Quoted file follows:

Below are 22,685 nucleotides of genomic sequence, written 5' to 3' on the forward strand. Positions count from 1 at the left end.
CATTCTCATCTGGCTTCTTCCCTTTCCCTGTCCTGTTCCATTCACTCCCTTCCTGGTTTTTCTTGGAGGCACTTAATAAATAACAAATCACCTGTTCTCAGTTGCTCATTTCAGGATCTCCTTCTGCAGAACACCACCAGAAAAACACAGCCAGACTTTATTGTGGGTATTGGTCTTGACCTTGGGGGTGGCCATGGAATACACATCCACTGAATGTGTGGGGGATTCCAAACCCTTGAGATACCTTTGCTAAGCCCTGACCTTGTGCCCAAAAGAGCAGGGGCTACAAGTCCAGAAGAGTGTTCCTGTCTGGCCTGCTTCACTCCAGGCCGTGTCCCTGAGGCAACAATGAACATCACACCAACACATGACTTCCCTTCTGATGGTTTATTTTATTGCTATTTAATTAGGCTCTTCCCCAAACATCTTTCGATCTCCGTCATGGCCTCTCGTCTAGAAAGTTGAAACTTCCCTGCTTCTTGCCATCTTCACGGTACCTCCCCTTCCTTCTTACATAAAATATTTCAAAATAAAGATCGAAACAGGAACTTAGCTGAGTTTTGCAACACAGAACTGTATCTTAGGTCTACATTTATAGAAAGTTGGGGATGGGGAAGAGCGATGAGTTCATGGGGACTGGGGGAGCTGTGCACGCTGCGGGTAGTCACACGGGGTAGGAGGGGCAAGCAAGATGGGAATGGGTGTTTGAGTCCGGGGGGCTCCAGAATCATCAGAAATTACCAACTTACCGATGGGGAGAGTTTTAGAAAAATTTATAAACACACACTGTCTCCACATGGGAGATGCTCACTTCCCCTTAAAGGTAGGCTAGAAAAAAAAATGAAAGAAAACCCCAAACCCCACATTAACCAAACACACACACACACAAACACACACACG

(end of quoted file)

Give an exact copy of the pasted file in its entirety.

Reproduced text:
Below are 22,685 nucleotides of genomic sequence, written 5' to 3' on the forward strand. Positions count from 1 at the left end.
CATTCTCATCTGGCTTCTTCCCTTTCCCTGTCCTGTTCCATTCACTCCCTTCCTGGTTTTTCTTGGAGGCACTTAATAAATAACAAATCACCTGTTCTCAGTTGCTCATTTCAGGATCTCCTTCTGCAGAACACCACCAGAAAAACACAGCCAGACTTTATTGTGGGTATTGGTCTTGACCTTGGGGGTGGCCATGGAATACACATCCACTGAATGTGTGGGGGATTCCAAACCCTTGAGATACCTTTGCTAAGCCCTGACCTTGTGCCCAAAAGAGCAGGGGCTACAAGTCCAGAAGAGTGTTCCTGTCTGGCCTGCTTCACTCCAGGCCGTGTCCCTGAGGCAACAATGAACATCACACCAACACATGACTTCCCTTCTGATGGTTTATTTTATTGCTATTTAATTAGGCTCTTCCCCAAACATCTTTCGATCTCCGTCATGGCCTCTCGTCTAGAAAGTTGAAACTTCCCTGCTTCTTGCCATCTTCACGGTACCTCCCCTTCCTTCTTACATAAAATATTTCAAAATAAAGATCGAAACAGGAACTTAGCTGAGTTTTGCAACACAGAACTGTATCTTAGGTCTACATTTATAGAAAGTTGGGGATGGGGAAGAGCGATGAGTTCATGGGGACTGGGGGAGCTGTGCACGCTGCGGGTAGTCACACGGGGTAGGAGGGGCAAGCAAGATGGGAATGGGTGTTTGAGTCCGGGGGGCTCCAGAATCATCAGAAATTACCAACTTACCGATGGGGAGAGTTTTAGAAAAATTTATAAACACACACTGTCTCCACATGGGAGATGCTCACTTCCCCTTAAAGGTAGGCTAGAAAAAAAAATGAAAGAAAACCCCAAACCCCACATTAACCAAACACACACACACACAAACACACACACG